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12th patient from nursing home that lost power during Irma dies

| Friday, Sept. 29, 2017, 11:45 a.m.
FILE- This Sept. 13, 2017, file photo, a patient is transported from The Rehabilitation Center at Hollywood Hills after a loss of air conditioning due to Hurricane Irma in Hollywood, Fla. Nine elderly patients died after being kept inside a nursing home that turned into a sweatbox when Hurricane Irma knocked out its air conditioning for three days, even though just across the street was a fully functioning and cooled hospital. Still, even with those facts, it's far from clear whether the deaths will result in a criminal prosecution. (Amy Beth Bennett/South Florida Sun-Sentinel via AP, File)
FILE- This Sept. 13, 2017, file photo, a patient is transported from The Rehabilitation Center at Hollywood Hills after a loss of air conditioning due to Hurricane Irma in Hollywood, Fla. Nine elderly patients died after being kept inside a nursing home that turned into a sweatbox when Hurricane Irma knocked out its air conditioning for three days, even though just across the street was a fully functioning and cooled hospital. Still, even with those facts, it's far from clear whether the deaths will result in a criminal prosecution. (Amy Beth Bennett/South Florida Sun-Sentinel via AP, File)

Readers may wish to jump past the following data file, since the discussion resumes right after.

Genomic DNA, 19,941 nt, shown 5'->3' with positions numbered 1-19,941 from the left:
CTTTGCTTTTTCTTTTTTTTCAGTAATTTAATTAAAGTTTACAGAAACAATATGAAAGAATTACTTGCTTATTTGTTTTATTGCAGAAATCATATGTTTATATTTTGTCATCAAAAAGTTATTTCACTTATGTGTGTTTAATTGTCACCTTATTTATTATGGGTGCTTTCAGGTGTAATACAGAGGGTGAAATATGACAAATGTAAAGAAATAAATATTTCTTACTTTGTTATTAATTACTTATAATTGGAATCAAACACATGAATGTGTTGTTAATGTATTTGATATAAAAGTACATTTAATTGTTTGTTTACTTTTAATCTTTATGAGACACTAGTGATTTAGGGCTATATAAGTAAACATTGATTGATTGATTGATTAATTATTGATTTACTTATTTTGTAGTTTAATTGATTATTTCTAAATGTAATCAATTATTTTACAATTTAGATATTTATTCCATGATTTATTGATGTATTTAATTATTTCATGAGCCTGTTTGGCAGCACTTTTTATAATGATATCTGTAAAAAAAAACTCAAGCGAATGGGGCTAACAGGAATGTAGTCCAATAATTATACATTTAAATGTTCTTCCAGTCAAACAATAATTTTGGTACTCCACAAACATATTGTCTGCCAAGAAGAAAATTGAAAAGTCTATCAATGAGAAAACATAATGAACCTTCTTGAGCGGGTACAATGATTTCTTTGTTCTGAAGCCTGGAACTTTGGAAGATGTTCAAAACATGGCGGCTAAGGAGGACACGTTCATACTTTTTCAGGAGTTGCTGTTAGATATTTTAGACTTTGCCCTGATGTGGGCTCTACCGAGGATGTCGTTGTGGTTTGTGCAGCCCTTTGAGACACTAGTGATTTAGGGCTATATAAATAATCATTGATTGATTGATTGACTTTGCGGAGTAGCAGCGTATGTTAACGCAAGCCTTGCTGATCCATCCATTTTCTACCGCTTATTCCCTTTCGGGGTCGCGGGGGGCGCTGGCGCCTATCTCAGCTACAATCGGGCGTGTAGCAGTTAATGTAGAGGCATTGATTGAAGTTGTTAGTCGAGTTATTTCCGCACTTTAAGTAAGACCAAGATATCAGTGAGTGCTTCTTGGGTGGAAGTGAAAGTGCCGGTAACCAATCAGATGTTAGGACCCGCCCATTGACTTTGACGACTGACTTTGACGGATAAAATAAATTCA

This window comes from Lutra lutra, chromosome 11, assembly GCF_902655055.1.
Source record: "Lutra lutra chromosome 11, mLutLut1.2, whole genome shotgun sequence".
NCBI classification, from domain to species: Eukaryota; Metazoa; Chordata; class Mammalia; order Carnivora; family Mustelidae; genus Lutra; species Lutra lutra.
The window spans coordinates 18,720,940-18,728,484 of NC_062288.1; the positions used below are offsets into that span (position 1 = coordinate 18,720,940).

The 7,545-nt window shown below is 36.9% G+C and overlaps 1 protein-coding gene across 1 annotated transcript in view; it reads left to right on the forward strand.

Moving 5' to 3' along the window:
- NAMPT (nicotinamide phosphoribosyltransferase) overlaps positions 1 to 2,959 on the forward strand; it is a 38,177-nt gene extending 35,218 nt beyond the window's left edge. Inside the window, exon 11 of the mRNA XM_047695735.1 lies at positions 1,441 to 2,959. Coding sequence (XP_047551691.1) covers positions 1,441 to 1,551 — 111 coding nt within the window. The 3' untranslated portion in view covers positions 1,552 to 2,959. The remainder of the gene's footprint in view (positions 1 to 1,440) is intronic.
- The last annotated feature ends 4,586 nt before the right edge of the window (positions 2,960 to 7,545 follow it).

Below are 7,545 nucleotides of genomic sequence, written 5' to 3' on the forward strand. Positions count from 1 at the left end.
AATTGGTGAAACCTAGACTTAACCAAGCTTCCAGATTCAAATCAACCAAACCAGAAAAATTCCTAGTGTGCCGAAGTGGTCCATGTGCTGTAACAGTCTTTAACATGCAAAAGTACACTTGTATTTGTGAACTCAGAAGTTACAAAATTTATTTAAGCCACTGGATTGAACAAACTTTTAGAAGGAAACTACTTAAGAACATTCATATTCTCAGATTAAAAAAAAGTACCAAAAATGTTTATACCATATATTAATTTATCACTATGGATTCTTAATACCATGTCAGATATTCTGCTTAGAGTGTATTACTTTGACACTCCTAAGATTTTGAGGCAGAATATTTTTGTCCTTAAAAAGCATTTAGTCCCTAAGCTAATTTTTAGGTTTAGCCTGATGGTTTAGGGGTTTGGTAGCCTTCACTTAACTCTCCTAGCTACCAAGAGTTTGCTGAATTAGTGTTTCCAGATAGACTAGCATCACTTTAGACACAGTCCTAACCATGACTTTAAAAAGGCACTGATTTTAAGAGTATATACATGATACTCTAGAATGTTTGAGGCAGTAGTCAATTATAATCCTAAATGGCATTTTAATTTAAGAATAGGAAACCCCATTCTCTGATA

MIAMI — A 12th patient has died after being taken from an overheated Florida nursing home that lost its air conditioning during Hurricane Irma, officials confirmed on Friday.

Dolores Biamonte, 57, died Thursday night, according to a statement from the Broward County Medical Examiner's Office.

Hollywood police are treating all 12 deaths from the Rehabilitation Center at Hollywood Hills as part of a criminal investigation, spokeswoman Miranda Grossman said in a statement.

Eight patients died Sept. 13, three days after the storm knocked out the nursing home's air conditioning. Others died in the following days. Some who died had body temperatures as high as 109.9 degrees Fahrenheit (48 Celsius).

Investigators want to know why the patients died after the storm even though a fully functioning hospital sits just across the street from the nursing home, Grossman said.

Since the storm, Gov. Rick Scott gave nursing homes and assisted living facilities 60 days to comply with new rules that require them to have generators capable of providing backup power for four days.

The dead range in age from 57 to 99. No one has been charged.

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